South Sudanese voted overwhelmingly to declare independence from the north in a referendum, according to officials in seven out of the region’s ten states polled by Reuters Wednesday.
The poll is in line with widely held expectations of the result of last week’s plebiscite, the climax of a 2005 peace deal that ended decades of north-south civil war. Official results are not expected to be announced until early February.
Referendum officials reported large votes in favor of independence — some releasing early figures, some saying trends pointed to support of more than 90 percent — in the southern states of Central Equatoria, Unity, Lakes, Jonglei, Warrap, Western Bahr al-Ghazal and Eastern Equatoria.
“From the figures we have so far the vote is overwhelmingly for independence … more than 90 percent across the board,” said Alfred Sebit Lokuji, the chairman for the referendum committee covering Central Equatoria state, a territory that includes the southern capital Juba.
IN FAVOR OF INDEPENDENCE
A total of 153,839 people voted for independence in Western Bahr al-Ghazal state, against 7,237 for continued unity with the north, that state’s committee chairman Wol Madut Chan told Reuters.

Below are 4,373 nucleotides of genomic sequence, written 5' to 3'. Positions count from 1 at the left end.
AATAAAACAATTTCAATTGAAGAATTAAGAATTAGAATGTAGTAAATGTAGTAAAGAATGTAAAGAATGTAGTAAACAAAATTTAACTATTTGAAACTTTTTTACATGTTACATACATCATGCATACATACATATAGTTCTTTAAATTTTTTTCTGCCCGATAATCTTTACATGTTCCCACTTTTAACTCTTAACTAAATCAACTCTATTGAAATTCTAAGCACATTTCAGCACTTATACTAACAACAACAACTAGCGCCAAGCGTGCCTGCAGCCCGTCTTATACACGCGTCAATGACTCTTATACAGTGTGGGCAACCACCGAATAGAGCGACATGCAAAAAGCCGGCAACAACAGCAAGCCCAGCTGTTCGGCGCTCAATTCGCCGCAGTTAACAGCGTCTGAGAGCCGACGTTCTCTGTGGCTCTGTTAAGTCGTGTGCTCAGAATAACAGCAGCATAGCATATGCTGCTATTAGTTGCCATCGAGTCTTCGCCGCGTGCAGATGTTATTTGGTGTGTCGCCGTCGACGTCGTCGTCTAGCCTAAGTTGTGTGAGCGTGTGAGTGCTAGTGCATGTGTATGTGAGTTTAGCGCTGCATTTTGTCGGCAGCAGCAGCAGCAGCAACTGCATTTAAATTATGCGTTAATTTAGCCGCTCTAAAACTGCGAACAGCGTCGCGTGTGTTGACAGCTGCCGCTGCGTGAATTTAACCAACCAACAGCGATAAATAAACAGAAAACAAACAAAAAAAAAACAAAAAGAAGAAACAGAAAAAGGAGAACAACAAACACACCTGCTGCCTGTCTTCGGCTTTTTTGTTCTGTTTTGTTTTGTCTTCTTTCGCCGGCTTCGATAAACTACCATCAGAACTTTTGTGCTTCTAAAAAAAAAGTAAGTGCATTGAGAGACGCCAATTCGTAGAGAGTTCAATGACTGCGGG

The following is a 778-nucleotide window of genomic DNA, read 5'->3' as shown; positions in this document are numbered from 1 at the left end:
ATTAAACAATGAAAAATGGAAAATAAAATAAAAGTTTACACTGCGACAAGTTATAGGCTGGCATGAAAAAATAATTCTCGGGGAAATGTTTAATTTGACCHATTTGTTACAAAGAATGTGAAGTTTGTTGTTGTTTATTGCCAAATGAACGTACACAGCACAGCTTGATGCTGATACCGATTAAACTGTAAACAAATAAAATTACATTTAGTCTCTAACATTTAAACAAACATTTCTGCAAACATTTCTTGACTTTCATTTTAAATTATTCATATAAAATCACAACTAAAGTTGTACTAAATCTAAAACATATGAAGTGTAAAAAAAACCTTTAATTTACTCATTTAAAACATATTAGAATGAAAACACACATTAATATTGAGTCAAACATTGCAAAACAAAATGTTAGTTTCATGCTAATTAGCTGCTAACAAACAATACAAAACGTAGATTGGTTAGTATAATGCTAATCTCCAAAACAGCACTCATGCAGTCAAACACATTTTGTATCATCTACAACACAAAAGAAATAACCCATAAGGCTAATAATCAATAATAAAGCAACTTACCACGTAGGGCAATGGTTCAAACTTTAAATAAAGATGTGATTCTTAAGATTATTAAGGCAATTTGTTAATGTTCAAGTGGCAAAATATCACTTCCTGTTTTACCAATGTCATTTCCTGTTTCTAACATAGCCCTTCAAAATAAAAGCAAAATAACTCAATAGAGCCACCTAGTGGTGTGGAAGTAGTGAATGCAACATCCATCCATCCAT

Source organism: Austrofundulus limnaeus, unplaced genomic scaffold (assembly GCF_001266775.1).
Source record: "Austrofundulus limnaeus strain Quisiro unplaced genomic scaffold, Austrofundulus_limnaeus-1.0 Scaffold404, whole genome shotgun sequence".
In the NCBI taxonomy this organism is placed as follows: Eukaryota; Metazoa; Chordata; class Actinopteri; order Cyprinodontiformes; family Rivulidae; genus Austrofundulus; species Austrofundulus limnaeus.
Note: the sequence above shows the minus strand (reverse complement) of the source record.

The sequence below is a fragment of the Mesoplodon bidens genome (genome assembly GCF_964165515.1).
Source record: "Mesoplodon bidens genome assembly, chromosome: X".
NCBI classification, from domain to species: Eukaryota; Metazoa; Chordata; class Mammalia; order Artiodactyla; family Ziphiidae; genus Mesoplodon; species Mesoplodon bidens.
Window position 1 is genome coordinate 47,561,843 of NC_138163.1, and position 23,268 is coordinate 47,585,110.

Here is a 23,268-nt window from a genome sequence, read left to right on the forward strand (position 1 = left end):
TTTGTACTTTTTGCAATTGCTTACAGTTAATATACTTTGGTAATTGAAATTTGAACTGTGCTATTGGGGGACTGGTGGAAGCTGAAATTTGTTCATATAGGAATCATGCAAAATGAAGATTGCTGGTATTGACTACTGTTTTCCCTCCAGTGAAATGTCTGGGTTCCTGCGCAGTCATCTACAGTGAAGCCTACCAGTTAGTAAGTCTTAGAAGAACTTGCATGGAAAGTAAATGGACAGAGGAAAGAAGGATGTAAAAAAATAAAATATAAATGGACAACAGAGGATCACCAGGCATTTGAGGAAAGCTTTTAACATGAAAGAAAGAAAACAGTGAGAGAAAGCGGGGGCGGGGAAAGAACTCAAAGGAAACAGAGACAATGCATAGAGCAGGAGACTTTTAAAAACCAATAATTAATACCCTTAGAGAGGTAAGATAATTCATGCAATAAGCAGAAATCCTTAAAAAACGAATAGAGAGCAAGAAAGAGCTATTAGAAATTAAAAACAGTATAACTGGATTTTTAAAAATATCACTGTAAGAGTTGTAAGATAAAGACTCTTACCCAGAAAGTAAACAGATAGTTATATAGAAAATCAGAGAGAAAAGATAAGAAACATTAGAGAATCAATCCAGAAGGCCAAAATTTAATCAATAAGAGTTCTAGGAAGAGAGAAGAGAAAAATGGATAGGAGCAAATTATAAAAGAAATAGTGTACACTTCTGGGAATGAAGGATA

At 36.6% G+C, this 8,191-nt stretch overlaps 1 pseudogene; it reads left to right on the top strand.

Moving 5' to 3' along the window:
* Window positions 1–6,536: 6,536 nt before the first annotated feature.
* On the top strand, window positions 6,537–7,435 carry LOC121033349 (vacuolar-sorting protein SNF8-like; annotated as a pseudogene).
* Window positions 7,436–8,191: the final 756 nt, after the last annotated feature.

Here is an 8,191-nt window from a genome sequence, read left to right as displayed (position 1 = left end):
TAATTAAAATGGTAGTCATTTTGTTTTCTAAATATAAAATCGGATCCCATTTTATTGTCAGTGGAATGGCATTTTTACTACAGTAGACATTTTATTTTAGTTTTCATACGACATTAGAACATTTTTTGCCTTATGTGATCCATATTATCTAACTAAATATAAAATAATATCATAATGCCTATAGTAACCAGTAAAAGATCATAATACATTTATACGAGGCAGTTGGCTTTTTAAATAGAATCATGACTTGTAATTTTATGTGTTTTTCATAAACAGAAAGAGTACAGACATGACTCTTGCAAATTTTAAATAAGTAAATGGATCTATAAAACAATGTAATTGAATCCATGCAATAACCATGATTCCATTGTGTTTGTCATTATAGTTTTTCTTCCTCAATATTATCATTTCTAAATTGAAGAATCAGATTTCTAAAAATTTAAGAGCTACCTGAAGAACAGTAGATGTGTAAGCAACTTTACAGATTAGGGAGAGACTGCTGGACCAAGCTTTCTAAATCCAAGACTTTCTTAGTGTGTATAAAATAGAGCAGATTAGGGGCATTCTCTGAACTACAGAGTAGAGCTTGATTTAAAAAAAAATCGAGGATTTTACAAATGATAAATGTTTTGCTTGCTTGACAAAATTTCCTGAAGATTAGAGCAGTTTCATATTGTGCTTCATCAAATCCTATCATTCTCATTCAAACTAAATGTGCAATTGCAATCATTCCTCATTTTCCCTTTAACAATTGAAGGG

Western Bahr al-Ghazal lies on the south’s border with the north, neighboring the strife-torn Darfur region. Its figures amounted to a 95 percent vote for separation, once spoilt and unmarked ballots were counted for.
Referendum officials in Jonglei and Eastern Equatoria states said they were heading toward a 99 percent vote for separation.
Michael Moyil Chol, the chair of the referendum committee for oil-producing Unity state, which also borders the north, said: “So far it looks like more than 80 percent are in favor of independence.”
Officials did not release figures or give any indications in the states of Western Equatoria and Upper Nile while no one immediately answered calls in Northern Bahr al-Ghazal.
Referendum officials have reported large votes for independence among groups of southerners voting in Egypt, Kenya and Ethiopia.
Southern leaders have urged people from the oil-producing region not to hold premature celebrations and to wait for the final figures. Reuters